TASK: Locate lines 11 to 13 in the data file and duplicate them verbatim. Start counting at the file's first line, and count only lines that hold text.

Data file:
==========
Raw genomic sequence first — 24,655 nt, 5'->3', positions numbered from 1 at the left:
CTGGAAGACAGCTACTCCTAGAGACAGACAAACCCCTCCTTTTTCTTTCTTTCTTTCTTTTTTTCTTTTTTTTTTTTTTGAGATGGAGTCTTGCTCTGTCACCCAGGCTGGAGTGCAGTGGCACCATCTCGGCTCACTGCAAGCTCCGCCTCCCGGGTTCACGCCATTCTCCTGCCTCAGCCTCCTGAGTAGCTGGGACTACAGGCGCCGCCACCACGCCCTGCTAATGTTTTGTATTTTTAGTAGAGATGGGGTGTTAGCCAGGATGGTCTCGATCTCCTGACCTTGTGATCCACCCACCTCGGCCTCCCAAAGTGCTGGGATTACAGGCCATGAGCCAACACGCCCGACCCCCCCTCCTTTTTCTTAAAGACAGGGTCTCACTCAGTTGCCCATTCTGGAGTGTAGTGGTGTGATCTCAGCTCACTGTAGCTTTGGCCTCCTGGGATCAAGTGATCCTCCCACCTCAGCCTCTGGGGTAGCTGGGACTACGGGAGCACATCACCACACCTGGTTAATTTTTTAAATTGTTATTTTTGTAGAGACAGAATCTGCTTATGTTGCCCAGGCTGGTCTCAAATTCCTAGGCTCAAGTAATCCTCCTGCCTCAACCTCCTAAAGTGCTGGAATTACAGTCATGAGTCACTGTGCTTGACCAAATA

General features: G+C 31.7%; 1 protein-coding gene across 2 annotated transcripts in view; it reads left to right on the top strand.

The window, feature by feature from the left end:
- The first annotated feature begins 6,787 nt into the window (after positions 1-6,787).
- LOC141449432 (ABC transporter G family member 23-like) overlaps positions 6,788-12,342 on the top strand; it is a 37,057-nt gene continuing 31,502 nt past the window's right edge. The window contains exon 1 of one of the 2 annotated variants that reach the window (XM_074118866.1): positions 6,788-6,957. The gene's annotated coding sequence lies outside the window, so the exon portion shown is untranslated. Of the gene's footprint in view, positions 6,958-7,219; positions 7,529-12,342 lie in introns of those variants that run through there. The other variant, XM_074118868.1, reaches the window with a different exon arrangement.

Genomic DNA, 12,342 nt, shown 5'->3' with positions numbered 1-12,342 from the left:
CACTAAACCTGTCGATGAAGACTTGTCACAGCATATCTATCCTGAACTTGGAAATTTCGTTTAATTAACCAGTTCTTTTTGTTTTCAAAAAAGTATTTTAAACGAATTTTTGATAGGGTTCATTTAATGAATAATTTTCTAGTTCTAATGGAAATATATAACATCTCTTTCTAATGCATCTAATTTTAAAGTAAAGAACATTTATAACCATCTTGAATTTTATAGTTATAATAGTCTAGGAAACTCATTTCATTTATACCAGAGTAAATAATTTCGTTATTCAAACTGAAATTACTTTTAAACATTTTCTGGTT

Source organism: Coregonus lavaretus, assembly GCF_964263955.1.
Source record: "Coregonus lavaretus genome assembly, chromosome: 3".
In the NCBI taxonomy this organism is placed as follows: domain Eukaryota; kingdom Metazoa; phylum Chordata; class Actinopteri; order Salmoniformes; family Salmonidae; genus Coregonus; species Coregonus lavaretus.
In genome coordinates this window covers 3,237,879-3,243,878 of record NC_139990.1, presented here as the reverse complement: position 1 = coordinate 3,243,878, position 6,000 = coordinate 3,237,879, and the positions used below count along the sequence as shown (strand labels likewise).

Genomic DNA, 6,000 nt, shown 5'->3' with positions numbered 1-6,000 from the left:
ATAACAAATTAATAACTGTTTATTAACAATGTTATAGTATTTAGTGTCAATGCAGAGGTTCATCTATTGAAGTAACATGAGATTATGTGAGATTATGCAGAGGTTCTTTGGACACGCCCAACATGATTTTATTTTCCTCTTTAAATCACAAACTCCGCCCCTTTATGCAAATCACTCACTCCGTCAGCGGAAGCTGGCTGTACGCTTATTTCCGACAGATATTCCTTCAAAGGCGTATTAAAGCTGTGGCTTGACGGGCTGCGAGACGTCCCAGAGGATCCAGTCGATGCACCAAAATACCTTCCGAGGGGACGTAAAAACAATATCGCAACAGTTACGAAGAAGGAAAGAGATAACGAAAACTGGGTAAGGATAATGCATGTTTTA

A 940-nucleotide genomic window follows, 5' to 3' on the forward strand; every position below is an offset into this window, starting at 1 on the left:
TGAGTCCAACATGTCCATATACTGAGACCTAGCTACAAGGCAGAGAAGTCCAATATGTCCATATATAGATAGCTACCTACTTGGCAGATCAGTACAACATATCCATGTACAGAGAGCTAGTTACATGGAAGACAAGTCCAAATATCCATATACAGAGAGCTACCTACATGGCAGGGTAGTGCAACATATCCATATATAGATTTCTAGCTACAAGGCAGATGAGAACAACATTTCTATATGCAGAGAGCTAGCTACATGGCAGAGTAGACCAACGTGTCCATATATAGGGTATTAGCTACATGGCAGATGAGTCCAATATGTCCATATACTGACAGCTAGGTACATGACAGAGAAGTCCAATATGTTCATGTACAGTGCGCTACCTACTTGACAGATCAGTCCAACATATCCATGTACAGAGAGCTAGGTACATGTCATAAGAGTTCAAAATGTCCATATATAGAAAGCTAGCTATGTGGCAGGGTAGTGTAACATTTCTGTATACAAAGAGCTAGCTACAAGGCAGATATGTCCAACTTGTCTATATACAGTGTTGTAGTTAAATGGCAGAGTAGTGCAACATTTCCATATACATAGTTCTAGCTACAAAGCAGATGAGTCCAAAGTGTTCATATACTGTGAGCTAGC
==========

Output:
In the NCBI taxonomy this organism is placed as follows: domain Eukaryota; kingdom Metazoa; phylum Chordata; class Actinopteri; order Salmoniformes; family Salmonidae; genus Coregonus; species Coregonus lavaretus.
In genome coordinates this window covers 3,237,879-3,243,878 of record NC_139990.1, presented here as the reverse complement: position 1 = coordinate 3,243,878, position 6,000 = coordinate 3,237,879, and the positions used below count along the sequence as shown (strand labels likewise).

Genomic DNA, 6,000 nt, shown 5'->3' with positions numbered 1-6,000 from the left: